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Uninspiring candidates run for liberal leadership.

The Liberal Party of Canada will choose its next leader at a convention in Montreal this coming December 3. Social conservatives are not anticipating the event with any degree of enthusiasm, based both on the track record of Liberal leaders since the 1960s-Pierre Trudeau, John Turner, Jean Chretien and Paul Martin-and the qualities exhibited by the current crop of eleven candidates.

The backgrounds of those in the running demonstrate that there really is no place for social conservatives or active Catholics in the upper echelons of the Liberal party at this time. Paul Tuns, a political analyst and editor of The Interim newspaper, commented; "None of the candidates is acceptable to socially conservative voters, who make up a surprisingly large part of the Liberal party" (, April 17; The Interim, April 2006).

The following is Catholic Insight's evaluation of how the positions of candidates relate to Catholic principles. The candidates are listed in alphabetical order.

Carolyn Bennett, MP, 55--A family physician, fourterm Liberal MP and former minister of state for public health, Bennett during the 2004 federal election campaign denounced Stephen Harper's hint of holding a free vote on abortion in the House of Commons. (LSN) (April 28, 2005) describes her as "a staunch pro-abortion activist" who was a sponsor of a bill put forth by former MP Svend Robinson to legalize same-sex "marriage" as early as 2001. On May 16, 2006, she co-hosted a Parliament Hill press conference announcing the launch, by the U.S. National Abortion Federation, of a Canadian public policy and outreach program. Bennett is a hard-nosed feminist and member of the culture of death.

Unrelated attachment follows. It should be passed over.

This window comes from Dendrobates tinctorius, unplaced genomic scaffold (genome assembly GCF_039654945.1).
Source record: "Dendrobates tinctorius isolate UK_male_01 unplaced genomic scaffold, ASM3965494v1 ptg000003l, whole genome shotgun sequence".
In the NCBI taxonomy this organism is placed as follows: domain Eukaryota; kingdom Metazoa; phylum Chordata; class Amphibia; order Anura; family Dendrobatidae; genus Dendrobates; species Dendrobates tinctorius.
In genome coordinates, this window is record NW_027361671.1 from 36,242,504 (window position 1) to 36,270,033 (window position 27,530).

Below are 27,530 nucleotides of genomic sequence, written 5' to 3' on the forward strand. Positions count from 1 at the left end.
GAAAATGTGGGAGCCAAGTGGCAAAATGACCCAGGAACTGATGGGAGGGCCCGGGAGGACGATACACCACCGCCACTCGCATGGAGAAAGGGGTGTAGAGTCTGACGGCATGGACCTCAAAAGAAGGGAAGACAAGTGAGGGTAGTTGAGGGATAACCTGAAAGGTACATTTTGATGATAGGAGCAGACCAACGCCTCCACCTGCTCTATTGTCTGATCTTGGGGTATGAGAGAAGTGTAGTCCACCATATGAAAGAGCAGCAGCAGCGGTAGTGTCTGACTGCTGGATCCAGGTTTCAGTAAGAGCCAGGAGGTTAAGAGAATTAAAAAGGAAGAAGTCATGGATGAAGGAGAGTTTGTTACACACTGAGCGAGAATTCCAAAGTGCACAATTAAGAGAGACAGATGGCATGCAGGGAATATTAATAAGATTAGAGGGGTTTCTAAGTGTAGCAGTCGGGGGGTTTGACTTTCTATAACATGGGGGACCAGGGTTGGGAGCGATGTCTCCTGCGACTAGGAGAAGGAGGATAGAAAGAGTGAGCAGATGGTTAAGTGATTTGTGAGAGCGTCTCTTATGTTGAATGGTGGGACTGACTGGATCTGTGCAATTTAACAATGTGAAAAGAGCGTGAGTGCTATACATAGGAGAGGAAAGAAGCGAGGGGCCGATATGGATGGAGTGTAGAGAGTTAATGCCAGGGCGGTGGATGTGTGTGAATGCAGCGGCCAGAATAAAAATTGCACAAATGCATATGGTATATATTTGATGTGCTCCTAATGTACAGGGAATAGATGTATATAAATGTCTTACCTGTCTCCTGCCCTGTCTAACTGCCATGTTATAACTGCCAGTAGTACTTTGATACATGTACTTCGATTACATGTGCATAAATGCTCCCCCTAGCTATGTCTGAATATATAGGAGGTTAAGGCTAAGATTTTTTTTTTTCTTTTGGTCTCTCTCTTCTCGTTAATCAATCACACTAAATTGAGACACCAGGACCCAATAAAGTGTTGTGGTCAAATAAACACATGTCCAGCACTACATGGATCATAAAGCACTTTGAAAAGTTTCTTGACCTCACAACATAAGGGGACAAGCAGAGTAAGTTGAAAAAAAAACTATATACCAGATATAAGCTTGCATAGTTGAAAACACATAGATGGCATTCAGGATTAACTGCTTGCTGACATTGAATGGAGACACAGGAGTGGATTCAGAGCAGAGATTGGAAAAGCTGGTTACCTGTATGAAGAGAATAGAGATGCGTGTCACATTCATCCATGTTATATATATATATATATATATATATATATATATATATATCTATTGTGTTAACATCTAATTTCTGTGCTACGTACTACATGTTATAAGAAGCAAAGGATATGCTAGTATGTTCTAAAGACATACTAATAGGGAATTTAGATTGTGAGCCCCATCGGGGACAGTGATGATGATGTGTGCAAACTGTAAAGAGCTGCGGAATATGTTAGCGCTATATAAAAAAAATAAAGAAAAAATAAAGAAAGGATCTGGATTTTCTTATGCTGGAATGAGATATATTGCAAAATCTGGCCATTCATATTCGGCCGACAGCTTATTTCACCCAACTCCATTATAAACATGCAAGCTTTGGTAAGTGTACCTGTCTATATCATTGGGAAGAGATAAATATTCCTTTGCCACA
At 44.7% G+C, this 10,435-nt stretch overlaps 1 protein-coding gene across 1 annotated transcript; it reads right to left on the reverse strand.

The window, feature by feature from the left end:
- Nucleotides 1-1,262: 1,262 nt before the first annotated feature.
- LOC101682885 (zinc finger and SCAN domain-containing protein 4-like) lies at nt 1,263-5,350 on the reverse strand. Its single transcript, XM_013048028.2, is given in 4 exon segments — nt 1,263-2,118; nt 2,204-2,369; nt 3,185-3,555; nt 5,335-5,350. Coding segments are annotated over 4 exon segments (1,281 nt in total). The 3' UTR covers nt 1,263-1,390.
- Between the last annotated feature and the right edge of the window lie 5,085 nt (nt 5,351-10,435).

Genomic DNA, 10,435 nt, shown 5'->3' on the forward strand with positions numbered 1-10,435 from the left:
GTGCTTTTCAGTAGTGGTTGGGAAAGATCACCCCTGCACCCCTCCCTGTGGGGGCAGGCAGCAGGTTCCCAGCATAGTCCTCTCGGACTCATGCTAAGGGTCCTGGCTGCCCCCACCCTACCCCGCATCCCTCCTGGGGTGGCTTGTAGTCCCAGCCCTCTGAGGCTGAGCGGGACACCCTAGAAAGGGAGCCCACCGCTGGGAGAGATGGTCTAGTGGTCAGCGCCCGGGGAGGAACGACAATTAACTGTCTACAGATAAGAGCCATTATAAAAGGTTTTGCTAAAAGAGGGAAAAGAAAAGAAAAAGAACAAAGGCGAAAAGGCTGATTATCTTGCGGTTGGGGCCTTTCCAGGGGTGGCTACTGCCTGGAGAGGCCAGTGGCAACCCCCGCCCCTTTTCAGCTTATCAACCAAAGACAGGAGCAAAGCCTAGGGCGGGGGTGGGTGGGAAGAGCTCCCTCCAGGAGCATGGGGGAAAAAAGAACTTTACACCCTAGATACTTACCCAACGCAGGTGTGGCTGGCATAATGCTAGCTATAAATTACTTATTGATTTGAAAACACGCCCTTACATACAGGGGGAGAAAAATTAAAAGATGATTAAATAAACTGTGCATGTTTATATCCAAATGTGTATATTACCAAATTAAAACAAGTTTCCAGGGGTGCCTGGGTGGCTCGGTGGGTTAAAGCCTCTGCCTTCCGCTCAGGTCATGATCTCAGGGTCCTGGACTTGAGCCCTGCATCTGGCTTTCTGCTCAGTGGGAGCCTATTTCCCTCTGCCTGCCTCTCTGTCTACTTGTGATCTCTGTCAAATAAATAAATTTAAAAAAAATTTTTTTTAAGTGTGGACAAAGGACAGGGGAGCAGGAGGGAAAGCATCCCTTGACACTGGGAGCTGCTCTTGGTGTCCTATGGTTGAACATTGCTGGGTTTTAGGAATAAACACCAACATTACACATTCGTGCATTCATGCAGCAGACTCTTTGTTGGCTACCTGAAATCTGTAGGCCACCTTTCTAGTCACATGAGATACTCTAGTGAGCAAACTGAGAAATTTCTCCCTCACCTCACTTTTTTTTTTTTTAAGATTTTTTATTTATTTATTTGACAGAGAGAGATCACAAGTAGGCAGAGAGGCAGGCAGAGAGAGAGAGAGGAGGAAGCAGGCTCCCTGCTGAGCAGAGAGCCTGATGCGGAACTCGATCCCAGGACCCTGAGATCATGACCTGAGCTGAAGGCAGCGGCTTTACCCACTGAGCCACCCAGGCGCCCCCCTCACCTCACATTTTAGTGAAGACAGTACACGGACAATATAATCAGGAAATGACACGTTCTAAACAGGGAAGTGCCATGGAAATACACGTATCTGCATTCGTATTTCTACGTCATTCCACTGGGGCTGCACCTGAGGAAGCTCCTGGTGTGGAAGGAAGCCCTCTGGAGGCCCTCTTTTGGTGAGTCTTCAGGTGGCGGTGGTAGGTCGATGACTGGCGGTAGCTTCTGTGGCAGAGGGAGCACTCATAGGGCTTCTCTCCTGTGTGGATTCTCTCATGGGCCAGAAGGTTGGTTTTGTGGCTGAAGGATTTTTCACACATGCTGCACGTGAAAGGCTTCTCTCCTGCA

Maurizio Bevilacqua, MP, 45--Like all the other Liberal Members of Parliament mentioned here, Mr. Bevilacqua in 2003 voted for adding sexual orientation to the hate crimes law, for embryonic stem-cell research, and for eliminating the traditional definition of marriage. In 2005, he voted for same-sex "marriage" (C.I., Feb. 2004, p. ii; June, 2005, p. 17).

Scott Brison, MP, 38--The openly homosexual Brison in 2001, then still a Conservative, seconded NDP MP Svend Robinson's same-sex "marriage" bill in the House of Commons. In October 2005, as a Liberal MP, he announced that he would be "marrying" Maxime St. Pierre, his same-sex partner of six months. He has consistently supported abortion and euthanasia (LSN, Oct. 11, 2005).

Stephane Dion, MP, 50--The only Quebec candidate and former environment minister announced in 1997, as minister of inter-governmental affairs, that the province of Quebec would be allowed to do away with its religiously based school system despite the Constitution. Protection for Protestants and Catholics, he said, is incompatible with the standards of modern society (LSN, Dec. 19, 1997). He voted for same-sex "marriage" in 2005.

Ken Dryden, MP, 58--The former Montreal Canadians goaltender and former social development minister made waves in November 2004, when he suggested that parents who keep young children home rather than in daycare centres, are like those who refuse to bring their children to a doctor when they are sick. He dismissed the notion that many parents would prefer the mother to stay home with her young children as unrealistic and wishful thinking. He supported the same-sex "marriage" drive (LSN, Nov. 24, 2005).